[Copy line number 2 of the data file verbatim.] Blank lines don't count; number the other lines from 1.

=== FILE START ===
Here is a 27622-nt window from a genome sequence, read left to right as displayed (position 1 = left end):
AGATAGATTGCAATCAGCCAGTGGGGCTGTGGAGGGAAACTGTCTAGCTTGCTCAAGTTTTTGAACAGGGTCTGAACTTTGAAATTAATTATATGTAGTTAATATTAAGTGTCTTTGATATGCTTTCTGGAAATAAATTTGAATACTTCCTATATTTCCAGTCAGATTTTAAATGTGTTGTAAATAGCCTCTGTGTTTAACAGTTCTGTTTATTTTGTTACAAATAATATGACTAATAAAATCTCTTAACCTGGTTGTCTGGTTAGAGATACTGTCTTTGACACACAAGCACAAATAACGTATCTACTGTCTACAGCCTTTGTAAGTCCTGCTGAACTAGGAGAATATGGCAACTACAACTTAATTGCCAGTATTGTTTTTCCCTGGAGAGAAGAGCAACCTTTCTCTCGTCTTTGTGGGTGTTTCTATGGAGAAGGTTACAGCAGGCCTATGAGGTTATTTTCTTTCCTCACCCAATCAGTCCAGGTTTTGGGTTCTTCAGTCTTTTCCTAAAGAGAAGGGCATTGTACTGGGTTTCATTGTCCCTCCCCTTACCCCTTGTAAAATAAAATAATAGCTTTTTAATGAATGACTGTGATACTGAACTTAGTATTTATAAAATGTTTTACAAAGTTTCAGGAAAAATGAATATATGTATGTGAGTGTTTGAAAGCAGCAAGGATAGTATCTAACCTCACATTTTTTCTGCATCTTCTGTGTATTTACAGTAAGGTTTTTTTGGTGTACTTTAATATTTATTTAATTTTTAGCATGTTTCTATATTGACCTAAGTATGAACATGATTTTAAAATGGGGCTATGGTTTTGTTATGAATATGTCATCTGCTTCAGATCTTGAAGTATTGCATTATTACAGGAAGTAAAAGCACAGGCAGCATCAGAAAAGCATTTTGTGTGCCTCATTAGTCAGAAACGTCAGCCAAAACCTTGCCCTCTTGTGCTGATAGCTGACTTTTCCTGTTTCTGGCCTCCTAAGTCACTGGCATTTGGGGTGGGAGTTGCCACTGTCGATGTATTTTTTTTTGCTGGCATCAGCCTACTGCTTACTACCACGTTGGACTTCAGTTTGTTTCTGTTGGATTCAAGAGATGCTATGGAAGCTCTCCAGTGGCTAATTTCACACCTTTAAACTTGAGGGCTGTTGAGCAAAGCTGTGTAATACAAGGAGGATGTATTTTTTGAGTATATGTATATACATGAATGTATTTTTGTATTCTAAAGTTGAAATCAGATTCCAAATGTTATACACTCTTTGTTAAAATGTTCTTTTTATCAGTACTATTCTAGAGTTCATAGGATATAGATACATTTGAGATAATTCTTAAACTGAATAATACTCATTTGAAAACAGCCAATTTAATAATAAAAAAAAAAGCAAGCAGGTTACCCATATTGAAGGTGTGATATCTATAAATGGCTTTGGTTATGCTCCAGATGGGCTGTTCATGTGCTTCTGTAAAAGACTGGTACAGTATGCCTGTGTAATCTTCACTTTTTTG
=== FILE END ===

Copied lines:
AGATAGATTGCAATCAGCCAGTGGGGCTGTGGAGGGAAACTGTCTAGCTTGCTCAAGTTTTTGAACAGGGTCTGAACTTTGAAATTAATTATATGTAGTTAATATTAAGTGTCTTTGATATGCTTTCTGGAAATAAATTTGAATACTTCCTATATTTCCAGTCAGATTTTAAATGTGTTGTAAATAGCCTCTGTGTTTAACAGTTCTGTTTATTTTGTTACAAATAATATGACTAATAAAATCTCTTAACCTGGTTGTCTGGTTAGAGATACTGTCTTTGACACACAAGCACAAATAACGTATCTACTGTCTACAGCCTTTGTAAGTCCTGCTGAACTAGGAGAATATGGCAACTACAACTTAATTGCCAGTATTGTTTTTCCCTGGAGAGAAGAGCAACCTTTCTCTCGTCTTTGTGGGTGTTTCTATGGAGAAGGTTACAGCAGGCCTATGAGGTTATTTTCTTTCCTCACCCAATCAGTCCAGGTTTTGGGTTCTTCAGTCTTTTCCTAAAGAGAAGGGCATTGTACTGGGTTTCATTGTCCCTCCCCTTACCCCTTGTAAAATAAAATAATAGCTTTTTAATGAATGACTGTGATACTGAACTTAGTATTTATAAAATGTTTTACAAAGTTTCAGGAAAAATGAATATATGTATGTGAGTGTTTGAAAGCAGCAAGGATAGTATCTAACCTCACATTTTTTCTGCATCTTCTGTGTATTTACAGTAAGGTTTTTTTGGTGTACTTTAATATTTATTTAATTTTTAGCATGTTTCTATATTGACCTAAGTATGAACATGATTTTAAAATGGGGCTATGGTTTTGTTATGAATATGTCATCTGCTTCAGATCTTGAAGTATTGCATTATTACAGGAAGTAAAAGCACAGGCAGCATCAGAAAAGCATTTTGTGTGCCTCATTAGTCAGAAACGTCAGCCAAAACCTTGCCCTCTTGTGCTGATAGCTGACTTTTCCTGTTTCTGGCCTCCTAAGTCACTGGCATTTGGGGTGGGAGTTGCCACTGTCGATGTATTTTTTTTTGCTGGCATCAGCCTACTGCTTACTACCACGTTGGACTTCAGTTTGTTTCTGTTGGATTCAAGAGATGCTATGGAAGCTCTCCAGTGGCTAATTTCACACCTTTAAACTTGAGGGCTGTTGAGCAAAGCTGTGTAATACAAGGAGGATGTATTTTTTGAGTATATGTATATACATGAATGTATTTTTGTATTCTAAAGTTGAAATCAGATTCCAAATGTTATACACTCTTTGTTAAAATGTTCTTTTTATCAGTACTATTCTAGAGTTCATAGGATATAGATACATTTGAGATAATTCTTAAACTGAATAATACTCATTTGAAAACAGCCAATTTAATAATAAAAAAAAAAGCAAGCAGGTTACCCATATTGAAGGTGTGATATCTATAAATGGCTTTGGTTATGCTCCAGATGGGCTGTTCATGTGCTTCTGTAAAAGACTGGTACAGTATGCCTGTGTAATCTTCACTTTTTTG